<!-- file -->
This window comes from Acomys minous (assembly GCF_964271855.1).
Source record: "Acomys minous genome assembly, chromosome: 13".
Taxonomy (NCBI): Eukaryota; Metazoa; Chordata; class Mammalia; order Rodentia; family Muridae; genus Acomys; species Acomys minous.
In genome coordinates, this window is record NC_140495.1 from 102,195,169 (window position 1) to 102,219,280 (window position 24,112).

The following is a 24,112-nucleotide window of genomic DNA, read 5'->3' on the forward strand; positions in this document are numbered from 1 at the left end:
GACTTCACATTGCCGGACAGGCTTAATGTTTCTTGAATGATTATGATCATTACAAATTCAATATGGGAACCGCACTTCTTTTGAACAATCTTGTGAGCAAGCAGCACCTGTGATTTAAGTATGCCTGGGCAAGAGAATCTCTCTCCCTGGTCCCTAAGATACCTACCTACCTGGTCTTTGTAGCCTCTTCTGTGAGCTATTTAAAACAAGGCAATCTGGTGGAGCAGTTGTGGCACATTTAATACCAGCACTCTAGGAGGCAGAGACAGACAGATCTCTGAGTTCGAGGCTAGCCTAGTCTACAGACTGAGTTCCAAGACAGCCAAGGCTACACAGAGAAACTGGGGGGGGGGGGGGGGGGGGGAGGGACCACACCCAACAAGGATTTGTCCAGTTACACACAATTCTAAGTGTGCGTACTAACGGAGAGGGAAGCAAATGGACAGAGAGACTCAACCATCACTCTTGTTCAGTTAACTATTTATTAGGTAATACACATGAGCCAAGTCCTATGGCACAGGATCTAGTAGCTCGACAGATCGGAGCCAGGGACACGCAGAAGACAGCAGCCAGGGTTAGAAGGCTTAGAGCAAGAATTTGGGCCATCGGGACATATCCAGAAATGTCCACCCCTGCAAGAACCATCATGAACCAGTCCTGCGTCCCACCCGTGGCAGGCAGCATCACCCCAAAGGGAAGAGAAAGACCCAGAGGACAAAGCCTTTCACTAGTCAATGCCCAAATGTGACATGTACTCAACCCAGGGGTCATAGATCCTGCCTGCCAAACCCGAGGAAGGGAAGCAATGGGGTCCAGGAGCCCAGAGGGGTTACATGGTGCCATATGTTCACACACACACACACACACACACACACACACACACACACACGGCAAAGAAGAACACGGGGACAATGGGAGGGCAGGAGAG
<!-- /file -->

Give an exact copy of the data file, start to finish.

This window comes from Acomys minous (assembly GCF_964271855.1).
Source record: "Acomys minous genome assembly, chromosome: 13".
Taxonomy (NCBI): Eukaryota; Metazoa; Chordata; class Mammalia; order Rodentia; family Muridae; genus Acomys; species Acomys minous.
In genome coordinates, this window is record NC_140495.1 from 102,195,169 (window position 1) to 102,219,280 (window position 24,112).

The following is a 24,112-nucleotide window of genomic DNA, read 5'->3' on the forward strand; positions in this document are numbered from 1 at the left end:
GACTTCACATTGCCGGACAGGCTTAATGTTTCTTGAATGATTATGATCATTACAAATTCAATATGGGAACCGCACTTCTTTTGAACAATCTTGTGAGCAAGCAGCACCTGTGATTTAAGTATGCCTGGGCAAGAGAATCTCTCTCCCTGGTCCCTAAGATACCTACCTACCTGGTCTTTGTAGCCTCTTCTGTGAGCTATTTAAAACAAGGCAATCTGGTGGAGCAGTTGTGGCACATTTAATACCAGCACTCTAGGAGGCAGAGACAGACAGATCTCTGAGTTCGAGGCTAGCCTAGTCTACAGACTGAGTTCCAAGACAGCCAAGGCTACACAGAGAAACTGGGGGGGGGGGGGGGGGGGGGAGGGACCACACCCAACAAGGATTTGTCCAGTTACACACAATTCTAAGTGTGCGTACTAACGGAGAGGGAAGCAAATGGACAGAGAGACTCAACCATCACTCTTGTTCAGTTAACTATTTATTAGGTAATACACATGAGCCAAGTCCTATGGCACAGGATCTAGTAGCTCGACAGATCGGAGCCAGGGACACGCAGAAGACAGCAGCCAGGGTTAGAAGGCTTAGAGCAAGAATTTGGGCCATCGGGACATATCCAGAAATGTCCACCCCTGCAAGAACCATCATGAACCAGTCCTGCGTCCCACCCGTGGCAGGCAGCATCACCCCAAAGGGAAGAGAAAGACCCAGAGGACAAAGCCTTTCACTAGTCAATGCCCAAATGTGACATGTACTCAACCCAGGGGTCATAGATCCTGCCTGCCAAACCCGAGGAAGGGAAGCAATGGGGTCCAGGAGCCCAGAGGGGTTACATGGTGCCATATGTTCACACACACACACACACACACACACACACACACACACACACGGCAAAGAAGAACACGGGGACAATGGGAGGGCAGGAGAG